Sanborn Partridge, 97, one of the “Young Turks” of the Vermont House has passed away. He had a varied and full life, but the part that pertains to politics is summed up this way in his obituary:
From 1961 to 1970, he served in the Vermont General Assembly, and 1970 to 1981 in the Senate. He was a part of the “Young Turks,” a group of Republicans and Democrats who worked together on many projects for the good of Vermont including the highway sign bill, and reapportionment. He was a member of the executive board of the University of Vermont, serving as Chairman for one year. He also served on the boards for the Proctor, Rutland and Vermont Historical Societies, several library boards, the Rutland Hospital, the Red Cross and the Union Church of Proctor.
Partridge, a Republican, recalled his membership in the “Young Turks” for a Vermont Folklife Center interview:
The gang that the newspapers tagged as the Young Turks were eleven. One of them had been there the year before, but ten of them were freshman Legislators. And we used to get together, I think it was Thursday evenings, or after five o’clock and our house rule was no drinks for the first hour. And we traded information about the committees on which we served. I think we were windows into something like seventeen committees out of twenty, maybe. And so we could clue each other on what was coming up. It was simply a felt need to learn that we were working on.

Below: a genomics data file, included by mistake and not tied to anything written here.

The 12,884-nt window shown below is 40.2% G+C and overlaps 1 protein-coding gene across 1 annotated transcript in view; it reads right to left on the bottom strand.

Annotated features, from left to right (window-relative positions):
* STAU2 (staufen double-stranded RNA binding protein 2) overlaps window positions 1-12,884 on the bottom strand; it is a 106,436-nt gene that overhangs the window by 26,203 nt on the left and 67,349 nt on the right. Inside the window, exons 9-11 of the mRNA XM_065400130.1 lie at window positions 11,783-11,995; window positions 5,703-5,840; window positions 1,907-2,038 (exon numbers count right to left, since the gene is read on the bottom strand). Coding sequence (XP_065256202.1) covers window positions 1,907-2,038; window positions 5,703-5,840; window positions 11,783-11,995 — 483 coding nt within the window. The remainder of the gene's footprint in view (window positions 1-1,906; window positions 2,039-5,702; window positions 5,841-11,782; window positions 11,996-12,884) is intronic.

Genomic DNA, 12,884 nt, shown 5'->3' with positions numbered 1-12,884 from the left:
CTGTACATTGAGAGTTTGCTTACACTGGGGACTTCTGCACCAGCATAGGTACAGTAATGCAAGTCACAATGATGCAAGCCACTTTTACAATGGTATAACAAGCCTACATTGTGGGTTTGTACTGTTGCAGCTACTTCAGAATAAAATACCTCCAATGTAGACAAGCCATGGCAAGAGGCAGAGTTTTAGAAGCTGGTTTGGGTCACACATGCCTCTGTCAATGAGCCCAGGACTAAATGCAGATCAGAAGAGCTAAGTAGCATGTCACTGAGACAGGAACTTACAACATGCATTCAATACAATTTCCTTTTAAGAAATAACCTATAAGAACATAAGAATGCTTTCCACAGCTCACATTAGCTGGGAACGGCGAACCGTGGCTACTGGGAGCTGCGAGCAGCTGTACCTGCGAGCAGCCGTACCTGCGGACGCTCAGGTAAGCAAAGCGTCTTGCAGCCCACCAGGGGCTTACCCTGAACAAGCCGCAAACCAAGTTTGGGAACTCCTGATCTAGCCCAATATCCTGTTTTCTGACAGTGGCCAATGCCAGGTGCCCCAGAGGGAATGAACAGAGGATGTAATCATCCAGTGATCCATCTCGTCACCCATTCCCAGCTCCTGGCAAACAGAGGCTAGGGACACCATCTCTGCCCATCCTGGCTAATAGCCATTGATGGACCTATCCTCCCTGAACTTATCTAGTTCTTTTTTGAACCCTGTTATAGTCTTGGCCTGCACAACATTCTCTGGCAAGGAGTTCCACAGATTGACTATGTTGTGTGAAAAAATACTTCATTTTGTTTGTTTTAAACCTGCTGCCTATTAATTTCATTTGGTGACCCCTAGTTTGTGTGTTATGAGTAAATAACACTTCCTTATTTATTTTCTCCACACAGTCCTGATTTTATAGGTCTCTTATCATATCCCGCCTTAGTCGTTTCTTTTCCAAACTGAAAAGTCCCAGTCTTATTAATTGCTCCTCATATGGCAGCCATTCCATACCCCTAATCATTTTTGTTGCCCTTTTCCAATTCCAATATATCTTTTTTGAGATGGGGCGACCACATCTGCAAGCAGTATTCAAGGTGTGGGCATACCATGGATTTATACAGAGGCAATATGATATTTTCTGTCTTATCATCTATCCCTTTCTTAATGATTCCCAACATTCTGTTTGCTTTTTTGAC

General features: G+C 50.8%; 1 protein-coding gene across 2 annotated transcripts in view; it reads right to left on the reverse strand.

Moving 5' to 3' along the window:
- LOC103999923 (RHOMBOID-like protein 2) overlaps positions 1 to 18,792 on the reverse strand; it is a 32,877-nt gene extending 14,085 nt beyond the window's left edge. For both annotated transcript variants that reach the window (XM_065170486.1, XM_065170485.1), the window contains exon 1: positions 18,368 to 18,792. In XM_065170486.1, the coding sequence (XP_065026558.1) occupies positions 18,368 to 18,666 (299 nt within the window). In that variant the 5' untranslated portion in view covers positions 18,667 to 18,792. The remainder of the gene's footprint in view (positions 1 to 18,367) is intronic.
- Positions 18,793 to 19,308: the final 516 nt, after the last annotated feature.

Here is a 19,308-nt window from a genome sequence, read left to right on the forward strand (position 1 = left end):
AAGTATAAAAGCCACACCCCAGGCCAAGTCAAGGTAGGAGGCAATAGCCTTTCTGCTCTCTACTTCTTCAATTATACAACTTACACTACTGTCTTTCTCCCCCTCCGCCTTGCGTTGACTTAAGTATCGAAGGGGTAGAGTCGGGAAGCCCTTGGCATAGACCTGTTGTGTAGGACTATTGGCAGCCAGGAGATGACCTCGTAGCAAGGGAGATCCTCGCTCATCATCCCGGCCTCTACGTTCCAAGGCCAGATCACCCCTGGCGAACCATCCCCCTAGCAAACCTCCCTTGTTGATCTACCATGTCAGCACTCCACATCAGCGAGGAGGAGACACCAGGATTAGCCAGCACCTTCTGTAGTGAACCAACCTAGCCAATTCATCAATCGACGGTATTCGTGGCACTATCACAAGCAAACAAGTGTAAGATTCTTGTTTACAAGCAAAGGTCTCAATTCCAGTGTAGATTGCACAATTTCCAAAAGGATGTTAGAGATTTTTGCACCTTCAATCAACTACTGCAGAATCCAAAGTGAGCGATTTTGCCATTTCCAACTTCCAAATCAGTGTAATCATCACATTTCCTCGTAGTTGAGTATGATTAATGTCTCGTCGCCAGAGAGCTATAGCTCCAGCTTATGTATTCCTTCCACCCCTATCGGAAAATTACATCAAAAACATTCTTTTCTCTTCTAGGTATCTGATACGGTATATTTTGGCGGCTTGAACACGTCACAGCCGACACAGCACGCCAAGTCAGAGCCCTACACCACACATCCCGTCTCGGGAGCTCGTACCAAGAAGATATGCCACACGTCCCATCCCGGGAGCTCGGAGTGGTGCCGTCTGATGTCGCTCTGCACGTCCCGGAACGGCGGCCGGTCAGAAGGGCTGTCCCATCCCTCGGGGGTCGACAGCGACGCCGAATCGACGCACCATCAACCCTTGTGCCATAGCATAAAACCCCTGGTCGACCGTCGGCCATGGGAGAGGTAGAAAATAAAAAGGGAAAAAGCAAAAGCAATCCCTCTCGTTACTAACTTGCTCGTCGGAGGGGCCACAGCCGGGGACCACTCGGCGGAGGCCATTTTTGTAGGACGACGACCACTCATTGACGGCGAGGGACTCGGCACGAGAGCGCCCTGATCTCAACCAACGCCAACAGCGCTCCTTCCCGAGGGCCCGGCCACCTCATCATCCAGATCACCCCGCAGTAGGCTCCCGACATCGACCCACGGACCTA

Franklin Billings, another member of the group, recalled it this way:
When we went to the Legislature in 1961 it was really dominated by right-wing Republicans. There were eleven of us who were young, a number of us, lawyers, and this is where Phil Hoff started his career, that were elected and — the other people were not given anything, as far as decent committee assignments, because it was being run by really older, much older people, who had been there, and so we would meet after the sessions, and it first started as a social thing, and then we got very serious and we’d meet and discuss legislation and decide who was going to speak and when. It was just happenstance, but we all sat in different places all over the House and so the media and in the Legislature, when we’d get up and speak on certain issues, they didn’t realize that it was all orchestrated until later in the session, only I guess the media nicknamed us “the Young Turks.”